We can see that the "same" buffer actually exists in three different locations (main memory, DSP cache, ARM cache), all of which can contain totally different data - in this case it is said that they are not coherent, and that we have a cache coherency problem.

In most cached systems, there are cache coherency protocols which prevent these situations from occuring. The TMS320C64x+ DSP Cache User's Guide states:

In the following cases, it is your responsibility to maintain cache coherence:
• DMA or other external entity writes data or code to external memory that is then read by the CPU
• CPU writes data to external memory that is then read by DMA or another external entity

thus we have to manually maintain cache coherence for mutual access to CMEM regions by the DSP and the GPP. Studying the scenario above, we can observe that there are two underlying problems:

1. If the memory block to be read already exists in the local cache, there's a risk that the local cache is outdated: we need to discard the local cache entries and fill them up with information from the main memory. This process is called cache invalidation.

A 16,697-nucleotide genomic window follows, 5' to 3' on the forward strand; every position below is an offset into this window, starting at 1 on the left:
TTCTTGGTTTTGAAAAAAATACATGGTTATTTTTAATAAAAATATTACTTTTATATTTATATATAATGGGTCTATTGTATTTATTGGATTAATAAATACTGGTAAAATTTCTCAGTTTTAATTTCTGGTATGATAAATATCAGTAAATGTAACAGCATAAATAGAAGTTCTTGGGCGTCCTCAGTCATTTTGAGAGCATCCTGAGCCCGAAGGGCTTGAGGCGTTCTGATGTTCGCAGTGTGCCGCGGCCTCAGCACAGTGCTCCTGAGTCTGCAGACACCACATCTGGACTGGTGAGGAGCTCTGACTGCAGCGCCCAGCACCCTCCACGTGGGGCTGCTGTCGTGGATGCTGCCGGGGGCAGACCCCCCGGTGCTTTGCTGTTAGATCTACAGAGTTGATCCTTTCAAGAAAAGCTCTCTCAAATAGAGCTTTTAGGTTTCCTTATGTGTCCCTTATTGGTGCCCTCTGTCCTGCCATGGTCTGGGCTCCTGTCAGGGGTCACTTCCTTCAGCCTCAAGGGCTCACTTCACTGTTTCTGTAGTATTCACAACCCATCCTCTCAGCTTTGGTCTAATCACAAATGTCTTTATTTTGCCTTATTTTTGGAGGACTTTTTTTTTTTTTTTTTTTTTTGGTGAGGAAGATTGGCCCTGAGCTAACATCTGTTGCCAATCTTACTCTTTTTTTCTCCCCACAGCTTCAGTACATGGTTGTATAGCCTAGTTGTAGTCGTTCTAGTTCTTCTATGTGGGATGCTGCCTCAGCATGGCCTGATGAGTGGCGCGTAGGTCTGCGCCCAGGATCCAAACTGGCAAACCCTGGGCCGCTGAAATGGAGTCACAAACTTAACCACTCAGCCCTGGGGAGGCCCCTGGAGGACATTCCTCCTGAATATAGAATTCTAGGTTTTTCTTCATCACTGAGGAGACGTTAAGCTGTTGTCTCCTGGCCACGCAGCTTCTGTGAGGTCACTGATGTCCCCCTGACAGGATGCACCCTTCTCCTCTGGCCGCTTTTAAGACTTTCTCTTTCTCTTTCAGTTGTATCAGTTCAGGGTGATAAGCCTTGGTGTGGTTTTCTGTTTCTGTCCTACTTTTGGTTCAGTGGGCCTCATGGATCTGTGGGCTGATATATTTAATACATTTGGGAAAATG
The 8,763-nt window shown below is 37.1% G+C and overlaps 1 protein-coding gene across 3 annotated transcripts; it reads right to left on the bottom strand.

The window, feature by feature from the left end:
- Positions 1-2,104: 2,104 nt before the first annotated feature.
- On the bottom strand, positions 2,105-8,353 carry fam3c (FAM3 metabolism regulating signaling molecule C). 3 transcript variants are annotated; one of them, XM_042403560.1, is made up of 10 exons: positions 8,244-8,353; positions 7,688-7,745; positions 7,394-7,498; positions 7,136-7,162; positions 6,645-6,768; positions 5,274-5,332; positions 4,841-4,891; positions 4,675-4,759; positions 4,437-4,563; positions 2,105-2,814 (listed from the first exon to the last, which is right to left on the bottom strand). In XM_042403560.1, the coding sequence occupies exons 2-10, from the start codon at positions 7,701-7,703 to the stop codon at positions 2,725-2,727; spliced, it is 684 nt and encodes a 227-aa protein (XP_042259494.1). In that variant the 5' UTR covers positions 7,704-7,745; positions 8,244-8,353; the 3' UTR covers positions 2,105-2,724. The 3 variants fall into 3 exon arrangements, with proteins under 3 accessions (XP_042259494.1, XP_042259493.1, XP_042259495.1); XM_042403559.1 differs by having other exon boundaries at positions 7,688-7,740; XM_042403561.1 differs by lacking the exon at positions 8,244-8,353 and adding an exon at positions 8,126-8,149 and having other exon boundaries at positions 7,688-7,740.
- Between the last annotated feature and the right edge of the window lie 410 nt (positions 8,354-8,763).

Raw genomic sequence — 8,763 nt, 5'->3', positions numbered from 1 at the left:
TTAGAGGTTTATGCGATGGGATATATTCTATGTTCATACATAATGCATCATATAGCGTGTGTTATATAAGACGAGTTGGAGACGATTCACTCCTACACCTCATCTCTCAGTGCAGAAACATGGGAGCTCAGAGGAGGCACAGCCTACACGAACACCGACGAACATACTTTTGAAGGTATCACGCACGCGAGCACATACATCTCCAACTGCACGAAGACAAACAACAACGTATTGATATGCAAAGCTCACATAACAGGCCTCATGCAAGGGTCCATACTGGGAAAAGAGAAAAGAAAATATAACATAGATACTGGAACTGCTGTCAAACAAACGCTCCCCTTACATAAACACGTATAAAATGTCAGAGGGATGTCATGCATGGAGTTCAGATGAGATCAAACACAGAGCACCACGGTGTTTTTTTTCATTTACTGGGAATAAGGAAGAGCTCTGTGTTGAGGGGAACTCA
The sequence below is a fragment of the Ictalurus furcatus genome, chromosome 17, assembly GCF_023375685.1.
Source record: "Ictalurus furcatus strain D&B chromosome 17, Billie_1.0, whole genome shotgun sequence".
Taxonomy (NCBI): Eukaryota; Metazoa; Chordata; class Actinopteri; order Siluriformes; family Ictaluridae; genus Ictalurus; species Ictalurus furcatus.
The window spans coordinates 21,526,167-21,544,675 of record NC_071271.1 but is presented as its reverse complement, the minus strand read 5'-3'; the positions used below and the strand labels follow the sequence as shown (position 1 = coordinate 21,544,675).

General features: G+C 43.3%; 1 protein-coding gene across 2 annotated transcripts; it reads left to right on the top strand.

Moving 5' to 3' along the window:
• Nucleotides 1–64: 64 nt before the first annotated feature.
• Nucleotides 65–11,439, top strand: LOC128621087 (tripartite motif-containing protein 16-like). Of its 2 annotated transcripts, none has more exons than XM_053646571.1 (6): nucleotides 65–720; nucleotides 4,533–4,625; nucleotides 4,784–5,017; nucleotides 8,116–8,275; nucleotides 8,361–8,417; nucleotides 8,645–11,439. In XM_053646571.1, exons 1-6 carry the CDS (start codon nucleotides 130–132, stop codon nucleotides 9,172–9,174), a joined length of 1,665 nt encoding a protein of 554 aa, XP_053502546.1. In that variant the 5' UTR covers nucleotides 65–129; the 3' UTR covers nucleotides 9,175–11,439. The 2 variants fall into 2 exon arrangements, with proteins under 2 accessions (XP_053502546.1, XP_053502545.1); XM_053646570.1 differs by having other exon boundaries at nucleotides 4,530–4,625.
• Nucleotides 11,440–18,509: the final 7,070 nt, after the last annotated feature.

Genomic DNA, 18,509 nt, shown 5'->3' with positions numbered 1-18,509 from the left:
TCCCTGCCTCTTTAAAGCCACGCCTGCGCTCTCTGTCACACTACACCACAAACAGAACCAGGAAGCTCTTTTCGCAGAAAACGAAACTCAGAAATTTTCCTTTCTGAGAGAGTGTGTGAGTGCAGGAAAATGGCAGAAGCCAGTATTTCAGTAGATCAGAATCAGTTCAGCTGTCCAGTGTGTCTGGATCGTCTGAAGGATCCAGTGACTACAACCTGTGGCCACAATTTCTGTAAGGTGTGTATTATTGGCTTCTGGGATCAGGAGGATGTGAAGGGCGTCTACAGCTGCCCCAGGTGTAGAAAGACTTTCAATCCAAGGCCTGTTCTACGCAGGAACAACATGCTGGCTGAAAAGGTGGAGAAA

2. When the memory block is to be written into, there's a risk that the info remains in the local cache and doesn't make it to the main memory: we have to make sure that the new info gets written to the main memory as well. This process is called cache writeback.

Therefore, from a RPC perspective, for a call that involves transferring buffers, the steps we have to take are as follows:

1. Before passing the marshalled info via DSP/Link, the DSP must do a cache writeback
2. Before passing the params to the GPP side stub, the GPP must do a cache invalidate
3. After the GPP side stub is finished, the GPP must do a cache writeback
4. The DSP side stub must do a cache invalidate before terminating

This is assuming that both processor caches will be active - in case the DSP cache is disabled, the steps 1 and 4 will not be necessary, and likewise with steps 2 and 3 for a disabled GPP cache.

Monday, August 2, 2010

Weekly Report #11

Weekly Report #11
Submitted on 2010-08-02
Covers 2010-07-26 to 2010-08-02

Status and Accomplishments